Meditating on food in order to eat less of it

By Judy Foreman, The Baltimore Sun, July 15, 2005

Baltimore, MD (USA) -- So there we sat, 28 of us, on a recent summer evening, munching ever so slowly on, and paying exquisite attention to, the surprisingly complex tastes and textures of gorp, that mixture of dried fruit and nuts so popular with hikers.

"Notice whether you're already salivating," prompted the workshop instructor, Jean Fain, a psychotherapist and teaching associate at Harvard Medical School, as we held our chosen dried cranberries, cashews or almonds in our fingers. "Slowly, very slowly, begin to notice the taste, the texture. Allow yourself to feel pleasure as you chew."

I do, and am struck by the difference between this tranquil, Buddhist moment - my entire focus on one little cranberry - and the way, half an hour earlier, I had wolfed down my calzone in the car, barely tasting it.

The first cranberry gave me a burst of sweetness, the second a small blast of tanginess. The cashew, unsalted, was boring. Who knew? The point of this workshop, Fain said, was to apply some of the techniques of mindfulness meditation, like quieting the mind by focusing on the breath, to the process of eating and, ultimately, weight control.

The approach is so unusual and potentially such a useful weapon in the war on obesity that the National Institutes of Health is spending $1.8 million over four years on studies at three universities around the country.

Dr. David Heber, director of the UCLA Center for Human Nutrition, supports the idea, particularly for people for whom certain foods are triggers for overeating. Meditation, he said, also should be "linked to a nutritional plan and an exercise plan."

Philosophically similar to the breezy book French Women Don't Get Fat by Mireille Guiliano, who advocates focusing on quality instead of quantity in food, the mindful eating program does not involve will power, dieting, counting calories or eschewing certain foods while chewing endlessly on others.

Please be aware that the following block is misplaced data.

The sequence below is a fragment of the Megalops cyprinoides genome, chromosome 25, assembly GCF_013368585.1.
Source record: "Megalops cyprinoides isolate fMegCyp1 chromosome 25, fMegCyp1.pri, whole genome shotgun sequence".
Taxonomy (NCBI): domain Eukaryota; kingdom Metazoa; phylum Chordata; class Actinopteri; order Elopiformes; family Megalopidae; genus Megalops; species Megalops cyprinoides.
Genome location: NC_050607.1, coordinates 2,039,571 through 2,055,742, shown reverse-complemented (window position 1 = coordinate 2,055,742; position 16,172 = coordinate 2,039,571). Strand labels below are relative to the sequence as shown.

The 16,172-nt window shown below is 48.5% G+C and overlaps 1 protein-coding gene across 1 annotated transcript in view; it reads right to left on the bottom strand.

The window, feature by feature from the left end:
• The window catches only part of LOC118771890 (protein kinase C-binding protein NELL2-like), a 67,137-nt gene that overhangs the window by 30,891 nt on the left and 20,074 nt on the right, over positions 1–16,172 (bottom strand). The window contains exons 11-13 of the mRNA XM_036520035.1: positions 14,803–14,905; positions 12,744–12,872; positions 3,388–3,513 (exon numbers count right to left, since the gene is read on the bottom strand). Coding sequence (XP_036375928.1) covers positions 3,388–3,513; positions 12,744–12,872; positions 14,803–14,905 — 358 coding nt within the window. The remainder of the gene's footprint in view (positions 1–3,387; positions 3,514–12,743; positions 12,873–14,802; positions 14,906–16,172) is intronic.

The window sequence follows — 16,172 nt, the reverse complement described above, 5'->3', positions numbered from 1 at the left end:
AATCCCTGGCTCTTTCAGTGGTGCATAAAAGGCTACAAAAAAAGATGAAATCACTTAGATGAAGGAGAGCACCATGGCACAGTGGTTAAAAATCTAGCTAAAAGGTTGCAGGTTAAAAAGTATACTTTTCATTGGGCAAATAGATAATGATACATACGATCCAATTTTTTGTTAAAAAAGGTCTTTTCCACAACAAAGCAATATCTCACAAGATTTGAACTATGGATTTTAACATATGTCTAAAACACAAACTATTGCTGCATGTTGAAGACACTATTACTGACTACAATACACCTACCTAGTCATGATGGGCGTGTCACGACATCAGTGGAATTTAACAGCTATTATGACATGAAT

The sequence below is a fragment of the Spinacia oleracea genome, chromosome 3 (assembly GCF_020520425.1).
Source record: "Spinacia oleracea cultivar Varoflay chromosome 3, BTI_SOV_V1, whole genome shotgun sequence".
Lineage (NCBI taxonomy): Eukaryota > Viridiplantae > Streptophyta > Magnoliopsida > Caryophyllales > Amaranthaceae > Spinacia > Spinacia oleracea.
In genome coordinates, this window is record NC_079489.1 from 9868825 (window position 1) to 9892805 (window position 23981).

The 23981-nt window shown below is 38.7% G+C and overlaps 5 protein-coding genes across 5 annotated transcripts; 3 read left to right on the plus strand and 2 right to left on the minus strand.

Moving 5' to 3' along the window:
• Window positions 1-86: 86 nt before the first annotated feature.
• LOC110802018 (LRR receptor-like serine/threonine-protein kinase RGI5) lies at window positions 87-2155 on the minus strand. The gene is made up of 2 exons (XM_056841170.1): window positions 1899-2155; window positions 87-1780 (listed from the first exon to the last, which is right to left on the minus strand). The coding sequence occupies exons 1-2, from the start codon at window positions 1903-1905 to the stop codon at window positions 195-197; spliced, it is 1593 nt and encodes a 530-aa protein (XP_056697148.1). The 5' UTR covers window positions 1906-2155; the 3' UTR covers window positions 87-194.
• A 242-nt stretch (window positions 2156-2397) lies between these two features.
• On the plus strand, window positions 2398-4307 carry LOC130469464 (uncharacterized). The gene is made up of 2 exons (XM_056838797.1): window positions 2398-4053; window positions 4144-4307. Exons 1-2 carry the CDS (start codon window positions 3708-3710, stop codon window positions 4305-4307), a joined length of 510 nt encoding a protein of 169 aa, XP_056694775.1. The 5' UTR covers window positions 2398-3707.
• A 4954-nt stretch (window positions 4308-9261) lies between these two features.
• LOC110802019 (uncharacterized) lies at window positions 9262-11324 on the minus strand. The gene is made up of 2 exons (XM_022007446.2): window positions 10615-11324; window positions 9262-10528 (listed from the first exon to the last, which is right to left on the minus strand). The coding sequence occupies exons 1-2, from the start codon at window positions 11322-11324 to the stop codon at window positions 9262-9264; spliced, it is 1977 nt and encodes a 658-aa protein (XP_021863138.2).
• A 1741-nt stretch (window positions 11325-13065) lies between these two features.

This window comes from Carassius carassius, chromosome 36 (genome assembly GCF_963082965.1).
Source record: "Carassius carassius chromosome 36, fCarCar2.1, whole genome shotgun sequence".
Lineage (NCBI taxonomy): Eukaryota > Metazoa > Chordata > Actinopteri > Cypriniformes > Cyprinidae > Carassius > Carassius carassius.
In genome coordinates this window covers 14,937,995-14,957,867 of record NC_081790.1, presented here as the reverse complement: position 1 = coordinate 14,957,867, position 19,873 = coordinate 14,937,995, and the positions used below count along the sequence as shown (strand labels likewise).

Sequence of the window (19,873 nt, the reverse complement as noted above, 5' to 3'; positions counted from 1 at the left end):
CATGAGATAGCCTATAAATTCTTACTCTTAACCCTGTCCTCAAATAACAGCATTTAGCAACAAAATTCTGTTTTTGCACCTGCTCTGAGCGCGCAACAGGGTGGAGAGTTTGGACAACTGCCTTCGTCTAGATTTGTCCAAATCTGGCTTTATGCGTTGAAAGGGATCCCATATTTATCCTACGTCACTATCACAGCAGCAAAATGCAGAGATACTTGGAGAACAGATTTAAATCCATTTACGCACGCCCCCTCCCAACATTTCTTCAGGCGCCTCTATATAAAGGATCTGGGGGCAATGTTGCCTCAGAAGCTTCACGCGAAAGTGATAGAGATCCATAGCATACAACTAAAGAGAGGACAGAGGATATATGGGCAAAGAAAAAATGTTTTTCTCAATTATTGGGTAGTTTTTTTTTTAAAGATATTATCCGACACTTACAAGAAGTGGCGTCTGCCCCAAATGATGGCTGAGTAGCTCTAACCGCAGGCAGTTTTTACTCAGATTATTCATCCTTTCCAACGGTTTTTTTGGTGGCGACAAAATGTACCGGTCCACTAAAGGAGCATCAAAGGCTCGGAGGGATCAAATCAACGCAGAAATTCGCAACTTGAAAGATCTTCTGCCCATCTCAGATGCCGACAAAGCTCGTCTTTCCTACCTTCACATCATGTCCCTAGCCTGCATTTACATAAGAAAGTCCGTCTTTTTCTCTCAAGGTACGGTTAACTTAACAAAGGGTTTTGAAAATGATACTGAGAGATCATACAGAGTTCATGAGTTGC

It does involve a very brief meditation to get "centered" before eating and involves eating with full attention - both "getting pleasure from food and noticing when you've had enough," said the originator of the program, psychologist Jean Kristeller of Indiana State University, who has studied meditation for decades.

Among other things, mindful eating means not gorging absent-mindedly while doing something else like watching TV or chattering away, and learning to tell when you feel full enough or that you've reached "taste-specific satiety."

This is the phenomenon by which, after four or five bites, taste buds lose their sensitivity to the chemicals in food that make it taste good. It is taste-specific satiety that explains why the first bites of chocolate taste better than later ones and why, when you cannot manage another bite of steak, you have plenty of enthusiasm for ice cream. Once you recognize that you're losing the pleasure of a certain taste, it's easier to stop eating it.

"Our culture is so externalized that we don't even realize what our body signals are," said clinical psychologist Ruth Quillian-Wolever from the Duke Center for Integrative Medicine. "When you teach people to be quiet enough to see what's going on inside, they can get an incredible amount of satisfaction from a small piece of chocolate."

To be sure, the published evidence in favor of mindful eating is slim.

Kristeller did a pilot study a few years ago of 18 obese women who binged, loosely defined as feeling out of control about eating and ingesting a huge amount of food in one session. Her team found that with meditation and coaching on skills like distinguishing real hunger from eating triggered by anger or boredom, bingeing dropped from an average of four times a week to one and a half. Participants also reported being less preoccupied with food.

Armed with a first grant of $250,000 from the government, Kristeller and Quillian-Wolever studied another 85 obese male and female bingers. They were randomly assigned to three groups. One went through the mindful eating program. The second received no intervention at all. The third, a control group, received no meditation training but did get the same amount of attention from teachers as the mindful group, using material from Duke's diet and fitness center.

The data are still unpublished but encouraging. Though neither the mindful eating nor the control group, on average, lost weight, both groups reduced bingeing substantially, compared with the nonintervention group.

On standardized psychological tests, the mindful eaters also reported feeling more in control around food. Just as important, the mindfulness program, even in people who lost no weight, was linked to lower fasting blood sugar levels and less insulin resistance, problems that often lead to diabetes.